Draft Revised NPPF: Key planning changes
The Government published on 5 March 2018 its revised draft National Planning Policy Framework (NPPF), along with an accompanying draft Planning Practice Guidance (PPG) for viability and a Housing Delivery Test ‘Draft Measurement Book’. Unlike past changes that ‘tinkered’ with policies and guidance, the latest revisions substantially change significant parts of the policies and guidance, as promised in the House White Paper in February 2017.
Our previous briefing on the White Paper is here.
We highlight the key changes below of relevance to land owners, developers, local authorities and others.
Delivery of Housing
- Presumption in favour of sustainable development in relation to housing – The tilted balance applies if the local planning authority (LPA) cannot show a 5 year housing land supply or, if there is substantial under-delivery measured against the Housing Delivery Test of below 25% from November 2018, below 45% from November 2019 or below 75% by 2020, all measured against the housing requirement for the previous 3 years.
- LPAs can fix their housing land supply figures annually for a one-year period.
- New standard method for the calculation of local housing need, with details in the draft PPG changes.
- At least 10% of homes on major sites should be available for affordable home ownership.
- Encouragement of greater use of small sites, including that LPAs should ensure that at least 20% of the sites allocated for housing in their plans are of half a hectare or less.
- Consideration should be given to a planning condition that development must begin within a shorter timescale.
- A new plan-making framework.
- Watered down to require that LPAs plan for ‘an’ appropriate strategy, rather than ‘the most appropriate strategy’.
- LPAs to prepare a statement of common ground with neighbouring authorities.
- Plan reviews – Every five years.
- Viability – The thrust of existing policy is to be retained, but the requirement for ‘competitive returns to a willing land owner and willing developer’ is to be removed.
Planning Applications – Viability
- No need for viability assessments at the application stage where developments accord with all relevant policies.
- Viability assessments should reflect the Government’s standardised approach in the draft revised PPG.
- Viability assessments should be publicly available.
- Viability review mechanisms in the draft revised NPPG.
Economy & Town Centres
- Policy refinements to help create the conditions, in which businesses can invest, expand and adapt and to strengthen the town centre focus.
- Identifying additional development opportunities arising from strategic infrastructure investment.
Effective Use of Land
- Making more intensive use of existing land and buildings.
- Higher densities in relevant areas, including minimum density standards in centres and around transport hubs, such as building upwards.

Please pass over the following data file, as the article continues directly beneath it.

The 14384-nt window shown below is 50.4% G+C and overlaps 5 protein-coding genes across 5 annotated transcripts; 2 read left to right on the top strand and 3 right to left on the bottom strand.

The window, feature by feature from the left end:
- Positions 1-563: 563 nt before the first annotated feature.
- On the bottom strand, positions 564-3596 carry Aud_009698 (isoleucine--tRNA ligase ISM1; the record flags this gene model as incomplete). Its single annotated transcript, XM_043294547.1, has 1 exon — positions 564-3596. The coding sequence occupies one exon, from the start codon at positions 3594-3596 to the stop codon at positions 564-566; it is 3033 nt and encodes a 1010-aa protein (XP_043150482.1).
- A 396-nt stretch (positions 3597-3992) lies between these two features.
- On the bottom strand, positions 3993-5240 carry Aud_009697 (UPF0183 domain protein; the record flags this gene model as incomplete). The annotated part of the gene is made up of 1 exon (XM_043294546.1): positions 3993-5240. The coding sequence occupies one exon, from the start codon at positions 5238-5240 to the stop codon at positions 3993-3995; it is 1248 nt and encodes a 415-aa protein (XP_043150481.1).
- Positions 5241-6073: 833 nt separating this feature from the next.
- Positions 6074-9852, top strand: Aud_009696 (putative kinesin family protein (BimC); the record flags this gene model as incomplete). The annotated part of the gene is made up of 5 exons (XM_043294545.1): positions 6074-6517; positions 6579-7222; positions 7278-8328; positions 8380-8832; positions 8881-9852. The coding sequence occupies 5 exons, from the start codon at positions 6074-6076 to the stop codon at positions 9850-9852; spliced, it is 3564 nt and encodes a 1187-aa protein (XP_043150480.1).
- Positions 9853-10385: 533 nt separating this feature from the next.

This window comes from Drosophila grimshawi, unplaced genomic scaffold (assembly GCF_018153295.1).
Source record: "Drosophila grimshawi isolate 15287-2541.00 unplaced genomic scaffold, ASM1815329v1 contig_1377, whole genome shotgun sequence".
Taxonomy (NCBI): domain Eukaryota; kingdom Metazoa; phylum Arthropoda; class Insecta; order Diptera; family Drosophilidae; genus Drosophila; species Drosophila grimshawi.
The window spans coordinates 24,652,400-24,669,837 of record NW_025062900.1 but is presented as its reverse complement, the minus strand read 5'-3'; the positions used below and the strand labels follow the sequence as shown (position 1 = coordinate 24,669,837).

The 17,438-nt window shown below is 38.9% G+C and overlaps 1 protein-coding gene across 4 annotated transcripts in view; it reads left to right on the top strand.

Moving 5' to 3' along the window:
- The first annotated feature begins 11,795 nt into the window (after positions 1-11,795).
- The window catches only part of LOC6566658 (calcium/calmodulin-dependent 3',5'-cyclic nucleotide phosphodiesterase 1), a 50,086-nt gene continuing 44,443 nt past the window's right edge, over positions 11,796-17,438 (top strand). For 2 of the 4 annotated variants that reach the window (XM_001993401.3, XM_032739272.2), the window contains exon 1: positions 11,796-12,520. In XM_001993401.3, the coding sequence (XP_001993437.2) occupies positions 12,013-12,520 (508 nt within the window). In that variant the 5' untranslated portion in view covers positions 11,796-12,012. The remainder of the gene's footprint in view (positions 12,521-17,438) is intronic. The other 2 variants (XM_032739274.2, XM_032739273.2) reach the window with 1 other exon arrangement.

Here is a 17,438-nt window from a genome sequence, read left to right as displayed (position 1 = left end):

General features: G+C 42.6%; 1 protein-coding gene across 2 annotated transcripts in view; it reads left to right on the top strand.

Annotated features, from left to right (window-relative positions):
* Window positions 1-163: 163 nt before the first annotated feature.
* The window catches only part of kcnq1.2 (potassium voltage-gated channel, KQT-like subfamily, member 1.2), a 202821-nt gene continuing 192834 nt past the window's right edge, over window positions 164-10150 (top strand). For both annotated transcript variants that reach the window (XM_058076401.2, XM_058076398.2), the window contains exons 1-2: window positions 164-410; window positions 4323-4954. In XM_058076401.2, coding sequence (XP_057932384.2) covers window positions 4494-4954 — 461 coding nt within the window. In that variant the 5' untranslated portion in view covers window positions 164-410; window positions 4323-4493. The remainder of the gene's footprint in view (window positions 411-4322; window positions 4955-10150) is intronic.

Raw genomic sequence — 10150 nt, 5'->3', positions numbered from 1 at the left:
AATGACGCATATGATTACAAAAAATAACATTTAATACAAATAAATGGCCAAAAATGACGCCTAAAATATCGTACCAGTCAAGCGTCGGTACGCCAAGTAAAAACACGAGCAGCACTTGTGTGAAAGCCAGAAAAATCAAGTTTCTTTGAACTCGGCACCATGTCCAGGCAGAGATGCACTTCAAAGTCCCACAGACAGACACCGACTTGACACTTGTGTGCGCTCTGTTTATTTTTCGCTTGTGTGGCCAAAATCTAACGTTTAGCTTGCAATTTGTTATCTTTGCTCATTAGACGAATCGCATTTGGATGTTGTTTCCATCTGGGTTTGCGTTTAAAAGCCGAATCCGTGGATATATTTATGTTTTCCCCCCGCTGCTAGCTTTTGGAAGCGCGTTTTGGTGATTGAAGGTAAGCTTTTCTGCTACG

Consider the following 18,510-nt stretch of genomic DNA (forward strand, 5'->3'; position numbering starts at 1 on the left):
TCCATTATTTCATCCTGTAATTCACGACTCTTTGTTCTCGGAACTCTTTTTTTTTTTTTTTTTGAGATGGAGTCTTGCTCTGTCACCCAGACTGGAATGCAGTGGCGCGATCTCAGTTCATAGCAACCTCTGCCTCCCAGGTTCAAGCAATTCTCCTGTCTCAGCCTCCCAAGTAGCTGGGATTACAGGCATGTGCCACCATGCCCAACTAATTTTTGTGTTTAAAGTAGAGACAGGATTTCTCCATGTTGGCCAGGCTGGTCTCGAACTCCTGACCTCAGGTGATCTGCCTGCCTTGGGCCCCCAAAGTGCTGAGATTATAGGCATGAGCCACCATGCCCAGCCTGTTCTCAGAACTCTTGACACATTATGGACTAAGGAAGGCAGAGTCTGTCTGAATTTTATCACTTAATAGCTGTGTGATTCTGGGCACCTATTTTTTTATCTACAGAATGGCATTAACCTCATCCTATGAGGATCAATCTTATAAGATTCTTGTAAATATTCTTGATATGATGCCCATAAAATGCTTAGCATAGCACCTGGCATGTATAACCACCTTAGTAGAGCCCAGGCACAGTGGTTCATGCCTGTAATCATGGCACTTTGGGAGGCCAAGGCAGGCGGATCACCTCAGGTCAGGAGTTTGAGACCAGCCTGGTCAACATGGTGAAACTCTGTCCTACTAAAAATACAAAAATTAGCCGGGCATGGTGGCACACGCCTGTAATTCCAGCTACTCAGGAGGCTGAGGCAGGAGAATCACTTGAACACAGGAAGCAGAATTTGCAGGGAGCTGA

- More effective use of empty space above shops.
- Reallocating land where there is no reasonable prospect of an application coming forward for the allocated use.
- Conversion of retail and employment land to housing in areas of high housing demand if this would not undermine other planning objectives.
- Generally strengthens green belt policy, including plan examinations to take account of whether density of development is optimised and that brownfield land is used as much as possible.
- Neighbourhood plans may amend green belt boundaries.
‘Agent of Change Principle’
- Ensure new development can be integrated effectively with existing businesses and community facilities (including places of worship, pubs, music venues and sports clubs) – The applicant (or ‘agent of change’) should be required to secure suitable mitigation where a statutory nuisance could arise.
The draft changes are substantial and will provide new opportunities for development proposals, along with some additional constraint, when they are adopted probably later in the year. The Housing White Paper and previous publications promised a great deal. Many of the changes go further still.
The changes also seek to swing the pendulum on viability assessments back towards LPAs by seeking to constrain viability assessments at the application stage where assessment has been carried out in the plan making, along with a standardised assessment approach and textual changes to remove the explicit requirement of a ‘competitive return’ for land owners and developers. However, we envisage a viability assessment at the plan stage is likely to be far more high level. Many developers will not see this as an adequate substitute for the more detailed assessment at the application stage. LPAs, however, will appreciate the curtailing of some of the complexities involved with viability assessments.
The ‘agent of change’ principle is one that has been floated around for a long time and finally makes an appearance on the policy books, after past reluctance and relatively little advanced warning. The change has the potential to change dramatically the way planning approaches environmental impacts, particularly in the entertainment and leisure sector. The LPA should now require the new development, for example residential, to mitigate the impact on it of surrounding existing uses, rather than the current position where there is a risk that impacts may be left to the law of nuisance and existing businesses to mitigate, with significant costs and changes to their operations.
Consultation responses must be submitted by 10 May 2018. The revised draft NPPF and NPPG, along with the consultation is here.
Please get in touch for advice on the matter.
The content of this page is a summary of the law in force at the present time and is not exhaustive, nor does it contain definitive advice. Specialist legal advice should be sought in relation to any queries that may arise.
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